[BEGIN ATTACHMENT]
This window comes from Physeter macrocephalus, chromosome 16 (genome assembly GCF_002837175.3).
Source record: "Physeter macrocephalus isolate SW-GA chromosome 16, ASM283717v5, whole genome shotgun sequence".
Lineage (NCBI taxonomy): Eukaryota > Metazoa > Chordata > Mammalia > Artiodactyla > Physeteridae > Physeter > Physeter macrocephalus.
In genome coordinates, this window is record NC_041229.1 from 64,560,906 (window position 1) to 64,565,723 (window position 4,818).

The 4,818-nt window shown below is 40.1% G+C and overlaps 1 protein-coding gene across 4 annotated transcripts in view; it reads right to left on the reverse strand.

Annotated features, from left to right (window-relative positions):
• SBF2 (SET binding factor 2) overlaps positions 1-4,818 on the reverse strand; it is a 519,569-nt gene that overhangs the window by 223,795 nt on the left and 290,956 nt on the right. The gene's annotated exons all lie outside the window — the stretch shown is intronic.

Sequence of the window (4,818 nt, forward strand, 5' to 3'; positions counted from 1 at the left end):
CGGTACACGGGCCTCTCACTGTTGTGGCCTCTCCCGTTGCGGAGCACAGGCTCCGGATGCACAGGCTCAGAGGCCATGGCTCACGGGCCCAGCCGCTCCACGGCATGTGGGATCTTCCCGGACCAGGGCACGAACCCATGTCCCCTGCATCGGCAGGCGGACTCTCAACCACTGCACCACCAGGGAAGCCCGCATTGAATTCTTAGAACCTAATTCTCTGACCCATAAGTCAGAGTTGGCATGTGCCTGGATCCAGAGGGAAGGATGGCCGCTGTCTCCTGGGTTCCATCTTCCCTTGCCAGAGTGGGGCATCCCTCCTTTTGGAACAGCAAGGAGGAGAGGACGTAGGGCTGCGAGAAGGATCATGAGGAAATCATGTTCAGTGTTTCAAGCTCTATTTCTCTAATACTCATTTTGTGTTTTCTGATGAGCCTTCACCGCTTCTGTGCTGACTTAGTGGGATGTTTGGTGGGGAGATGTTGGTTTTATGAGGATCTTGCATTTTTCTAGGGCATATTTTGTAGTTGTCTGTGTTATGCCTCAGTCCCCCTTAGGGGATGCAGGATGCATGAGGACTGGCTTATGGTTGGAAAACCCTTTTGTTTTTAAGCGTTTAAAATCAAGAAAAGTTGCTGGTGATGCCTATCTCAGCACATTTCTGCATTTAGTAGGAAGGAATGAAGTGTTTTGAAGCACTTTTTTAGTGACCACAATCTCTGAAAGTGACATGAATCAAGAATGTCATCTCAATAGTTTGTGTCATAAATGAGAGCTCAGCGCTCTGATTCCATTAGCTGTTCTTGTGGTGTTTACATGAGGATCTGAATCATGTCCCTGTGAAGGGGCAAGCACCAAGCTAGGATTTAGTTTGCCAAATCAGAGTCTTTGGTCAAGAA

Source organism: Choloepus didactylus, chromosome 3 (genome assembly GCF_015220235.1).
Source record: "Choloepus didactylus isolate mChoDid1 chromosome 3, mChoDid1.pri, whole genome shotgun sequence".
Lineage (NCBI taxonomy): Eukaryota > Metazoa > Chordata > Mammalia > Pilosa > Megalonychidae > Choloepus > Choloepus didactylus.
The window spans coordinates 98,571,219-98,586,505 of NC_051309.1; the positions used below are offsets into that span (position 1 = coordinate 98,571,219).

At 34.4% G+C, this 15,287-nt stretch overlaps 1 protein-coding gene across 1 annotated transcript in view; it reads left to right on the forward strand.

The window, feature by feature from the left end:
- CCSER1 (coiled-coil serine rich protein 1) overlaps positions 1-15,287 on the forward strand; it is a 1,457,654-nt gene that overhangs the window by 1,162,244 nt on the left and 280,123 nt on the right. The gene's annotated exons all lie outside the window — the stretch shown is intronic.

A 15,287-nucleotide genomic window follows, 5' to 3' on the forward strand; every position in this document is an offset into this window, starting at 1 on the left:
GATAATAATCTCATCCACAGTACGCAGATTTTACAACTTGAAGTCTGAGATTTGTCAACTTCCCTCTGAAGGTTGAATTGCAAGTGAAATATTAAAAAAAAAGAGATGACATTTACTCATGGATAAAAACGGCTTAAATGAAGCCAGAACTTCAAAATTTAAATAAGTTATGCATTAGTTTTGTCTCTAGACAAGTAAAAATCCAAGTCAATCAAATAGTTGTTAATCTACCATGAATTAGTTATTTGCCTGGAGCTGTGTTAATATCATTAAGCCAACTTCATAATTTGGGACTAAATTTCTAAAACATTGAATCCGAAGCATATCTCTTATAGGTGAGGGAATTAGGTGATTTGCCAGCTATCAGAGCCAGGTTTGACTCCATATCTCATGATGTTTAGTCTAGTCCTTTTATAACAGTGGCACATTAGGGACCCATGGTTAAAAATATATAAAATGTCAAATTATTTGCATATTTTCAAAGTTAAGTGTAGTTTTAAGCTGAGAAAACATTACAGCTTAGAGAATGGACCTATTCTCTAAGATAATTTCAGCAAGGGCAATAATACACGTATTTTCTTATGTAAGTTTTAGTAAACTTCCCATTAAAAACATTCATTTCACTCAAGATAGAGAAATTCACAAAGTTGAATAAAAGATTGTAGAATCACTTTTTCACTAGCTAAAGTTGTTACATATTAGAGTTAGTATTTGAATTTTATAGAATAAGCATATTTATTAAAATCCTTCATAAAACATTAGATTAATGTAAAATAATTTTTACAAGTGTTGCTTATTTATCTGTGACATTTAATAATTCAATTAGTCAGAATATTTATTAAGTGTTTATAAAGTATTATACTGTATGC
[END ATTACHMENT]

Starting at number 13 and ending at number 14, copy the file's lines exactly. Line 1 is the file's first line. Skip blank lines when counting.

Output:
The window spans coordinates 98,571,219-98,586,505 of NC_051309.1; the positions used below are offsets into that span (position 1 = coordinate 98,571,219).

At 34.4% G+C, this 15,287-nt stretch overlaps 1 protein-coding gene across 1 annotated transcript in view; it reads left to right on the forward strand.